How Can Sidwell’s Advisory System Best Support Students?

Sidwell’s advisory system builds community among students, fosters relationships with faculty members and allows students to voice their opinions. As of this school year, advisories became single-grade, a departure from the previous mixed-grade advisories where sophomores, juniors and seniors shared advisors. Currently, the advisory system mainly serves to streamline community-building activities, organize seating for collections and hand out report cards. Although these benefits are substantial, to further enhance the system, Sidwell should move the time of the advisory meetings to earlier in the day, create structure for meetings and reinstate the mixed-grade system.

Advisory takes place most Mondays after seventh period, which is a difficult time for students to remain engaged and excited. The combination of the meetings occurring on Mondays and being the last obligation of the day results in students being tired and unfocused rather than actively participating. If advisory takes place earlier in the day, students will be ready to embrace the experiences and lessons learned during the meetings. Though changing the schedule may take a small amount of time away from break, lunch or classes, the experiences and community-building would be worthwhile.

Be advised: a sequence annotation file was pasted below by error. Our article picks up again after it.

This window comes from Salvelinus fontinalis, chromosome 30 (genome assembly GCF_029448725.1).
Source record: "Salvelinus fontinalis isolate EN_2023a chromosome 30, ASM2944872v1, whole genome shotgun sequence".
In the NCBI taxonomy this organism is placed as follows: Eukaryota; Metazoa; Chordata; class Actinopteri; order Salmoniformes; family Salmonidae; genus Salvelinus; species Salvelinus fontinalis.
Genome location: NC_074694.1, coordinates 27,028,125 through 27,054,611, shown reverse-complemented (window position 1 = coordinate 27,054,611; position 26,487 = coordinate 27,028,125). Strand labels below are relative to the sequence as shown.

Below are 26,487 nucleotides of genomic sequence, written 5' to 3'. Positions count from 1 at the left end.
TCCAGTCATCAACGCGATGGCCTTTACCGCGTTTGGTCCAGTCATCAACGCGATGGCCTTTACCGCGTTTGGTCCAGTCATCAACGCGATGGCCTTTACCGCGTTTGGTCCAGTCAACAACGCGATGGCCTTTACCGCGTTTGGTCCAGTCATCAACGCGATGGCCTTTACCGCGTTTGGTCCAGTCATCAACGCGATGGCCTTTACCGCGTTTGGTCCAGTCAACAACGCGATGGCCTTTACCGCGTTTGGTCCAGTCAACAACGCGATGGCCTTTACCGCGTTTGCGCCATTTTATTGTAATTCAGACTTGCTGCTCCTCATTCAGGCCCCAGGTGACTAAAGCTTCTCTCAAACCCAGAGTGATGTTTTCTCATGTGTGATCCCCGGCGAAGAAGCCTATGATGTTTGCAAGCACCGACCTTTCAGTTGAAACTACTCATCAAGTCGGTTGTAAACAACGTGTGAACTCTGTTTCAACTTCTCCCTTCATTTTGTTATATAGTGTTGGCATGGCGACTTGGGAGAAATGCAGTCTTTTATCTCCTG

Additionally, to ensure productive meetings, advisory time should follow a consistent structure across all advisories. Currently, each advisor decides how their own meetings will be formatted. However, although advisory should remain relaxed and any guidelines should be loose, a common program across advisories would make meetings more valuable. For each meeting, there could be a required takeaway that each student has to submit to the advisor. This could include something as small as a humorous anecdote or as big as a piece of advice they learned. Also, queries could be posted each advisory meeting to encourage discussion, as students will feel more inclined to participate if there is some extent of structure to conversations. Furthermore, part of advisory time should be consistently designated to individual meetings between students and advisors, as some advisories already do. This time could be used for students to voice feedback on the state of the school, classes, extracurriculars or any other topic. This would also help strengthen connections between students and advisors, helping to foster a community that is strong, connected and inclusive.

The advisory system should also return to mixed-grade groups. By reconnecting students across grades, the advisory system can facilitate a stronger sense of community at Sidwell. With this advisory structure, students of all grades will intermingle during advisory meetings as they did in previous years, allowing for more cross-grade friendships to form and for underclassmen to take advice from their older peers. Although the current system intends to form strong bonds among students in the same grade, these students already spend time together in certain classes and social circles.

By moving advisory meeting times, providing more structure to meetings and combining grades, Sidwell will enhance its advisory system and further connect its community.